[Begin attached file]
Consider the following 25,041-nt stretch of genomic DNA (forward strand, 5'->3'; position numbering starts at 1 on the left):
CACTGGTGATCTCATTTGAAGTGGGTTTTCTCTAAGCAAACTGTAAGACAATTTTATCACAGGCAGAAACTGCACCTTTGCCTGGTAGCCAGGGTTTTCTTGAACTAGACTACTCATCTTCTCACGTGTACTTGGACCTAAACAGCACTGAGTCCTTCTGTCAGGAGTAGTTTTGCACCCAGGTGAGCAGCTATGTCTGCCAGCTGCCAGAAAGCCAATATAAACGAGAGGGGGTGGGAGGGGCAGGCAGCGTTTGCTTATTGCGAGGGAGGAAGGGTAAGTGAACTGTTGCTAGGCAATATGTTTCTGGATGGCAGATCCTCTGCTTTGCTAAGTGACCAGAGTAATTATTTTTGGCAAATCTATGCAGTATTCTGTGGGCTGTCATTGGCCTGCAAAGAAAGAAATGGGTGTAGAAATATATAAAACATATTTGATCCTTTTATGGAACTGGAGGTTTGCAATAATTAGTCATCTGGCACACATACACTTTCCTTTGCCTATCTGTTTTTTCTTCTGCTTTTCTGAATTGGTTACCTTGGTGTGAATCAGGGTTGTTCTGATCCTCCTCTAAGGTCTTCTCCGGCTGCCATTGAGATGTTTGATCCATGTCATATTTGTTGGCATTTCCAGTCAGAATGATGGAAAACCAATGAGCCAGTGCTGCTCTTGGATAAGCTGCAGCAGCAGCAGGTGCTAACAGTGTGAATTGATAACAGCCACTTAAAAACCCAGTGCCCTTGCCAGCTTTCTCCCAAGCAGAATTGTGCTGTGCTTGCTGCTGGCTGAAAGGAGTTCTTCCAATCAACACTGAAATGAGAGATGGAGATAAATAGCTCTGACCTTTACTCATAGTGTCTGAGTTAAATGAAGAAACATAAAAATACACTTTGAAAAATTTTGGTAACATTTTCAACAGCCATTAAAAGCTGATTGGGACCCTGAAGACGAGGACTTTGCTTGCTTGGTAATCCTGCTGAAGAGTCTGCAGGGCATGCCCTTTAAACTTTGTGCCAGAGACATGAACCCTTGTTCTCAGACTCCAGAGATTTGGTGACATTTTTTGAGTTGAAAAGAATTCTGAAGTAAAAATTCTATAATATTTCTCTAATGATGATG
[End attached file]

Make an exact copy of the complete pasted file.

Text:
Consider the following 25,041-nt stretch of genomic DNA (forward strand, 5'->3'; position numbering starts at 1 on the left):
CACTGGTGATCTCATTTGAAGTGGGTTTTCTCTAAGCAAACTGTAAGACAATTTTATCACAGGCAGAAACTGCACCTTTGCCTGGTAGCCAGGGTTTTCTTGAACTAGACTACTCATCTTCTCACGTGTACTTGGACCTAAACAGCACTGAGTCCTTCTGTCAGGAGTAGTTTTGCACCCAGGTGAGCAGCTATGTCTGCCAGCTGCCAGAAAGCCAATATAAACGAGAGGGGGTGGGAGGGGCAGGCAGCGTTTGCTTATTGCGAGGGAGGAAGGGTAAGTGAACTGTTGCTAGGCAATATGTTTCTGGATGGCAGATCCTCTGCTTTGCTAAGTGACCAGAGTAATTATTTTTGGCAAATCTATGCAGTATTCTGTGGGCTGTCATTGGCCTGCAAAGAAAGAAATGGGTGTAGAAATATATAAAACATATTTGATCCTTTTATGGAACTGGAGGTTTGCAATAATTAGTCATCTGGCACACATACACTTTCCTTTGCCTATCTGTTTTTTCTTCTGCTTTTCTGAATTGGTTACCTTGGTGTGAATCAGGGTTGTTCTGATCCTCCTCTAAGGTCTTCTCCGGCTGCCATTGAGATGTTTGATCCATGTCATATTTGTTGGCATTTCCAGTCAGAATGATGGAAAACCAATGAGCCAGTGCTGCTCTTGGATAAGCTGCAGCAGCAGCAGGTGCTAACAGTGTGAATTGATAACAGCCACTTAAAAACCCAGTGCCCTTGCCAGCTTTCTCCCAAGCAGAATTGTGCTGTGCTTGCTGCTGGCTGAAAGGAGTTCTTCCAATCAACACTGAAATGAGAGATGGAGATAAATAGCTCTGACCTTTACTCATAGTGTCTGAGTTAAATGAAGAAACATAAAAATACACTTTGAAAAATTTTGGTAACATTTTCAACAGCCATTAAAAGCTGATTGGGACCCTGAAGACGAGGACTTTGCTTGCTTGGTAATCCTGCTGAAGAGTCTGCAGGGCATGCCCTTTAAACTTTGTGCCAGAGACATGAACCCTTGTTCTCAGACTCCAGAGATTTGGTGACATTTTTTGAGTTGAAAAGAATTCTGAAGTAAAAATTCTATAATATTTCTCTAATGATGATG